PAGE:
Scherzer yelled "yes!" when his award was announced on MLB Network, a reaction in keeping with his expressive reputation. He showed that intensity often this year, whether he was cursing under his breath like a madman during his delivery or demanding - also with expletives - that manager Dusty Baker leave him in the game.

Just a little different than the pitcher they call "Klubot." Kluber was stoic as ever when announced as the AL winner. He swallowed hard but otherwise didn't react, only showing the hint of a smile moments later when answering questions.

Not that he wasn't thrilled.

"Winning a second one maybe, for me personally, kind of validates the first one," Kluber said.

Scherzer's win moves him into rare company. He's the 10th pitcher with at least three Cy Youngs, and among the other nine, only Kershaw and Roger Clemens aren't in the Hall of Fame.

"That's why I'm drinking a lot of champagne tonight," Scherzer said.

Scherzer earned the NL honor last year with Washington and the 2013 American League prize with Detroit.

"This one is special," he said. "When you start talking about winning three times, I can't even comprehend it at this point."

Scherzer was 16-6 with a career-best 2.51 ERA this year. The 33-year-old righty struck out a league-leading 268 for the NL East champion Nationals, and in an era noted for declining pitcher durability, he eclipsed 200 innings for the fifth straight season. He had to overcome a variety of ailments to get there, and Washington's training staff was high on his thank-you list.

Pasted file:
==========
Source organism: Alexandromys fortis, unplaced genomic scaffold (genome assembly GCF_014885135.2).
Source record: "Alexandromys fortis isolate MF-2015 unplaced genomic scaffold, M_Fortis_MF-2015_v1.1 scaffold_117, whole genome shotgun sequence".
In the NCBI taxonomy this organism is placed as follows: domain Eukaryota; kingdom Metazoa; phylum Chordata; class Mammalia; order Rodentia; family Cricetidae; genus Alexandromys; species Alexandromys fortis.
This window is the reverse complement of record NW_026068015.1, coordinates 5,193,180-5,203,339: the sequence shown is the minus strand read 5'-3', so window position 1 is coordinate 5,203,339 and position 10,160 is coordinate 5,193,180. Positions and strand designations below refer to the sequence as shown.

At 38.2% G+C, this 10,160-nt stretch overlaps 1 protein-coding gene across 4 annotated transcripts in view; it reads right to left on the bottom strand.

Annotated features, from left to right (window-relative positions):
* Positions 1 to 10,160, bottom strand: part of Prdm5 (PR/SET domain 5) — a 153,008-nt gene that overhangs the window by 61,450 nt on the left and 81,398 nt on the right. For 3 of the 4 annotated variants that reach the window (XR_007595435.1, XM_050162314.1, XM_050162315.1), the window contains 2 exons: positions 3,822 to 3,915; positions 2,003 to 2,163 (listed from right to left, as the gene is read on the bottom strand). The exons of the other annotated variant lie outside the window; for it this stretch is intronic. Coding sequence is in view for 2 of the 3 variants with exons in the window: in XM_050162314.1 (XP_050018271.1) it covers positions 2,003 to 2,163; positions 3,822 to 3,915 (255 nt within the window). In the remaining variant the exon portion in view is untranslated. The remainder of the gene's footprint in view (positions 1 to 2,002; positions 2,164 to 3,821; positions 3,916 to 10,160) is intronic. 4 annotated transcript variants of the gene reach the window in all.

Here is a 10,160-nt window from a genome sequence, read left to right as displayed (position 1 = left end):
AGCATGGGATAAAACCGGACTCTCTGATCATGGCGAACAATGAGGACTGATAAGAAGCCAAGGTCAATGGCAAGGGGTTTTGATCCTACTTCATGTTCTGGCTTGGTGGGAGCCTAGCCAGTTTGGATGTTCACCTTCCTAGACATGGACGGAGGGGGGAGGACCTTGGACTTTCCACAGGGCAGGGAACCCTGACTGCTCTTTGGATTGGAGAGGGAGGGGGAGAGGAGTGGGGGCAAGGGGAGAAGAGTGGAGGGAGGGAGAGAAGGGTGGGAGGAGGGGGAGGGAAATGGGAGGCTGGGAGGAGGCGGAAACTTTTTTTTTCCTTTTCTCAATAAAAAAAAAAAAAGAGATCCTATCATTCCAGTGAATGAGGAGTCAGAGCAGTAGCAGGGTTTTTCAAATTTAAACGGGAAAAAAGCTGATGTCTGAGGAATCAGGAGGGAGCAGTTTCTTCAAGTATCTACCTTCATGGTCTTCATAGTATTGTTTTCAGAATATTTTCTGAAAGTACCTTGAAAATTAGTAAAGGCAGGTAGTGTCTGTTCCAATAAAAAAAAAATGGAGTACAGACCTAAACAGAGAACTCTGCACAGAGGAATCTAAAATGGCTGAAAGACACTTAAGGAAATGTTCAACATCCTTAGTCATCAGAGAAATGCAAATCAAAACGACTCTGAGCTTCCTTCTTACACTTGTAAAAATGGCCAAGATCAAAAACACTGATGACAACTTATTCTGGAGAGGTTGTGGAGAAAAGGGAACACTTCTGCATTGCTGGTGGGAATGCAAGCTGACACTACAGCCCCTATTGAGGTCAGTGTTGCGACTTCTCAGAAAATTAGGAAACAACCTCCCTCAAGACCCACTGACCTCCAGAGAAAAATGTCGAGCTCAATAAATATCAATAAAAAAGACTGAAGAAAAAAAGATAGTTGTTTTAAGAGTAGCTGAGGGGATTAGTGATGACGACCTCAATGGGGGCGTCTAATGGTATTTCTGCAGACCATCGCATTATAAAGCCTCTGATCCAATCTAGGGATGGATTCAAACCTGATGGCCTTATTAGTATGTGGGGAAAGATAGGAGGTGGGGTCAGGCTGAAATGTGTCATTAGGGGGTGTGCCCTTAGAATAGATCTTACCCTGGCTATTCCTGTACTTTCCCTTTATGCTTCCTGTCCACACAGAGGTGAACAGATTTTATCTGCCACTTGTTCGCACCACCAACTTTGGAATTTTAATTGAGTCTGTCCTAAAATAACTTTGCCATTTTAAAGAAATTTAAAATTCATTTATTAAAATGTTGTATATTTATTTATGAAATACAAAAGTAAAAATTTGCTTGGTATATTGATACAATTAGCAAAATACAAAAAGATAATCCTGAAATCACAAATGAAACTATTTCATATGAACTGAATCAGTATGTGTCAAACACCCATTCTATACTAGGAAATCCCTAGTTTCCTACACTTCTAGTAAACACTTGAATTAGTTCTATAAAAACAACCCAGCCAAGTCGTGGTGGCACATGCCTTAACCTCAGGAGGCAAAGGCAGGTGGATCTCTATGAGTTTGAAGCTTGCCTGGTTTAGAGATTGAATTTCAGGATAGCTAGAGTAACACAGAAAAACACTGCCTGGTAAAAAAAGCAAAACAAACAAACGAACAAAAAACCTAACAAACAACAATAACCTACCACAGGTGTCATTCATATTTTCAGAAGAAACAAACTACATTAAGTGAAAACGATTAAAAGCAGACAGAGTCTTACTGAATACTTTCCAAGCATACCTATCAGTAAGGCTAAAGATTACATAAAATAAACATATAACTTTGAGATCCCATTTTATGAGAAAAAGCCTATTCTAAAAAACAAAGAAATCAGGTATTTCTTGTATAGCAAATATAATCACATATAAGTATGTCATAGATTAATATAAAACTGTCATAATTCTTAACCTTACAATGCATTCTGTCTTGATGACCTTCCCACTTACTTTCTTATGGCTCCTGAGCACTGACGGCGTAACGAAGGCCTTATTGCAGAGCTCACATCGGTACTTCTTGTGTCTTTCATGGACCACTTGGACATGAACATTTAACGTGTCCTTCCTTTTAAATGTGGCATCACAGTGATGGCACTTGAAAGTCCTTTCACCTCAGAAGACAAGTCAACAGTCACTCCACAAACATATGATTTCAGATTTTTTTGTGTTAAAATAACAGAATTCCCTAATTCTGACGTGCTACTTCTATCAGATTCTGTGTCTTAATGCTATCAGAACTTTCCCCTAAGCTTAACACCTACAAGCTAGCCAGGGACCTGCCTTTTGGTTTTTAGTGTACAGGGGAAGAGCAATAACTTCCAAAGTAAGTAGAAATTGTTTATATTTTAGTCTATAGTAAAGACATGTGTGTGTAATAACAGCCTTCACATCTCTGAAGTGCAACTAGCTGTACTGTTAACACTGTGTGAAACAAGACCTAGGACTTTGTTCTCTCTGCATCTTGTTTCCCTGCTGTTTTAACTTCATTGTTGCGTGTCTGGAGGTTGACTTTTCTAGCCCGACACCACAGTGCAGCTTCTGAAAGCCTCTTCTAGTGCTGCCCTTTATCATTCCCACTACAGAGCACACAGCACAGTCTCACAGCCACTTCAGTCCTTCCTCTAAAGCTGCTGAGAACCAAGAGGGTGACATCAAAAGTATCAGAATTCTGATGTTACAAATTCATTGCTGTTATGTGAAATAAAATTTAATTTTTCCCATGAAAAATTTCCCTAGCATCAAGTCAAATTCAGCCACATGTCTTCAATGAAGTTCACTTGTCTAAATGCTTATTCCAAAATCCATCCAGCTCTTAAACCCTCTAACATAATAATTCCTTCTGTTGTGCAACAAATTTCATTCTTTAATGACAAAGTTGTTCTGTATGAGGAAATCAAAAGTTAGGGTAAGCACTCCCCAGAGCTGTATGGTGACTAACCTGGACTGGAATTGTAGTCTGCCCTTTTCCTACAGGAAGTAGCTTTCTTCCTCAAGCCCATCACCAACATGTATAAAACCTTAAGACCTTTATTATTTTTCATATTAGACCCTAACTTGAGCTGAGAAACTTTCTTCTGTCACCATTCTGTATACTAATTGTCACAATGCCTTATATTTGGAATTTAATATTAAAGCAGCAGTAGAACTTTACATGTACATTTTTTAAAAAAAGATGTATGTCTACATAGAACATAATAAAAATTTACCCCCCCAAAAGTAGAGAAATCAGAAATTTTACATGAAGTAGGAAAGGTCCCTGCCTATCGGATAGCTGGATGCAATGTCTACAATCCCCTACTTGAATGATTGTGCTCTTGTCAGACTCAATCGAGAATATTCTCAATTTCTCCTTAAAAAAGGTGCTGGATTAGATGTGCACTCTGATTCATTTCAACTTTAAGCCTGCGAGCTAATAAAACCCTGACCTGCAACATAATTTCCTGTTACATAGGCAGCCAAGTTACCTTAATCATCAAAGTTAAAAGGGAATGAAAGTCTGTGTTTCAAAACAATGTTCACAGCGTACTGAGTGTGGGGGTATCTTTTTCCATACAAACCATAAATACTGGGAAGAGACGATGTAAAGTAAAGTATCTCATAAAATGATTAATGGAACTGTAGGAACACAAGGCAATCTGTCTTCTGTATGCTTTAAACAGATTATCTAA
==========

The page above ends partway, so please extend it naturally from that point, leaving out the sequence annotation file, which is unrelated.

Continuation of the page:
"Everybody had a role in keeping me out on the field," he said. "I'm very thankful for all their hard work."

Kershaw has won three NL Cy Youngs and was the last pitcher to win back-to-back. He was 18-4 with a league-best 2.31 ERA and 202 strikeouts. This is his second runner-up finish. Stephen Strasburg of the Nationals finished third.

Kluber missed a month of the season with back pain and still easily won the AL award over Sale and third-place finisher Luis Severino of the New York Yankees. Kluber led the majors with a 2.25 ERA, and his 18 wins tied for the most in baseball. He added to the Cy Young he won with the Indians in 2014 and is the 19th pitcher to win multiple times.

The 31-year-old Kluber was especially dominant down the stretch, closing out the season by going 11-1 to help Cleveland win the AL Central. He and Minnesota's Ervin Santana tied for the major league lead with five complete games - nobody else had more than two. Kluber also led the majors with 8.0 wins above replacement, per

Kluber and Scherzer both had rough outings in the playoffs. Kluber gave up nine runs over two starts in an AL Division Series against the Yankees, and Scherzer blew a save in the decisive Game 5 of an NL Division Series against the Cubs.

Scherzer said he couldn't even watch the League Championship Series, although he did tune in for the World Series.

"That will eat at me this whole offseason," he said.

Voting for the awards was completed before the postseason began.

The final BBWAA honors will come Thursday when the MVP awards are announced in the AL and NL.